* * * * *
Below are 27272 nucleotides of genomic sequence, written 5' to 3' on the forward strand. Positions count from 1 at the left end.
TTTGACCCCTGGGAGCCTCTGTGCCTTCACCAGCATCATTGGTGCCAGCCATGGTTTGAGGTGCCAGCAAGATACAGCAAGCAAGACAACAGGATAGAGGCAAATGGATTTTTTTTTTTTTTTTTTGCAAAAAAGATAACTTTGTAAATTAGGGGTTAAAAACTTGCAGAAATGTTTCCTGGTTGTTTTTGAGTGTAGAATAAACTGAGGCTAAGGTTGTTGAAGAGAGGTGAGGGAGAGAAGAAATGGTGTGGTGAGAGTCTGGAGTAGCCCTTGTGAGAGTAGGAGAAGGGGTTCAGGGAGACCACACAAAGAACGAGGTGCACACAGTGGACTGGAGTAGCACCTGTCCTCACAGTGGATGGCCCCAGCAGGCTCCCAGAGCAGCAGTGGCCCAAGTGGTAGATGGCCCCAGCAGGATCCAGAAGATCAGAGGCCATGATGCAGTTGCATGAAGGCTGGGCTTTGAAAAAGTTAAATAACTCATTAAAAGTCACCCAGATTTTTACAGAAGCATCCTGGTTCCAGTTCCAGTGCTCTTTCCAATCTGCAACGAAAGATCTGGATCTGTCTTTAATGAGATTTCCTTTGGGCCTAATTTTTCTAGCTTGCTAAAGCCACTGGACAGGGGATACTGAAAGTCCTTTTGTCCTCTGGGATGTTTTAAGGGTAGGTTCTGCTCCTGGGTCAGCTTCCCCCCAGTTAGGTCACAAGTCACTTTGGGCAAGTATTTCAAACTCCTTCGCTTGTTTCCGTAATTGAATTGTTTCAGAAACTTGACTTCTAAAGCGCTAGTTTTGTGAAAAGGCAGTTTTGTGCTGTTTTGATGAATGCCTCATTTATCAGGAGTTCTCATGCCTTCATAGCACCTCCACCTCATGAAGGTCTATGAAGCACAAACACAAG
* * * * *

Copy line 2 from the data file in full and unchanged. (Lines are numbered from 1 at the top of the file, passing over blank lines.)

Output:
TTTGACCCCTGGGAGCCTCTGTGCCTTCACCAGCATCATTGGTGCCAGCCATGGTTTGAGGTGCCAGCAAGATACAGCAAGCAAGACAACAGGATAGAGGCAAATGGATTTTTTTTTTTTTTTTTTGCAAAAAAGATAACTTTGTAAATTAGGGGTTAAAAACTTGCAGAAATGTTTCCTGGTTGTTTTTGAGTGTAGAATAAACTGAGGCTAAGGTTGTTGAAGAGAGGTGAGGGAGAGAAGAAATGGTGTGGTGAGAGTCTGGAGTAGCCCTTGTGAGAGTAGGAGAAGGGGTTCAGGGAGACCACACAAAGAACGAGGTGCACACAGTGGACTGGAGTAGCACCTGTCCTCACAGTGGATGGCCCCAGCAGGCTCCCAGAGCAGCAGTGGCCCAAGTGGTAGATGGCCCCAGCAGGATCCAGAAGATCAGAGGCCATGATGCAGTTGCATGAAGGCTGGGCTTTGAAAAAGTTAAATAACTCATTAAAAGTCACCCAGATTTTTACAGAAGCATCCTGGTTCCAGTTCCAGTGCTCTTTCCAATCTGCAACGAAAGATCTGGATCTGTCTTTAATGAGATTTCCTTTGGGCCTAATTTTTCTAGCTTGCTAAAGCCACTGGACAGGGGATACTGAAAGTCCTTTTGTCCTCTGGGATGTTTTAAGGGTAGGTTCTGCTCCTGGGTCAGCTTCCCCCCAGTTAGGTCACAAGTCACTTTGGGCAAGTATTTCAAACTCCTTCGCTTGTTTCCGTAATTGAATTGTTTCAGAAACTTGACTTCTAAAGCGCTAGTTTTGTGAAAAGGCAGTTTTGTGCTGTTTTGATGAATGCCTCATTTATCAGGAGTTCTCATGCCTTCATAGCACCTCCACCTCATGAAGGTCTATGAAGCACAAACACAAG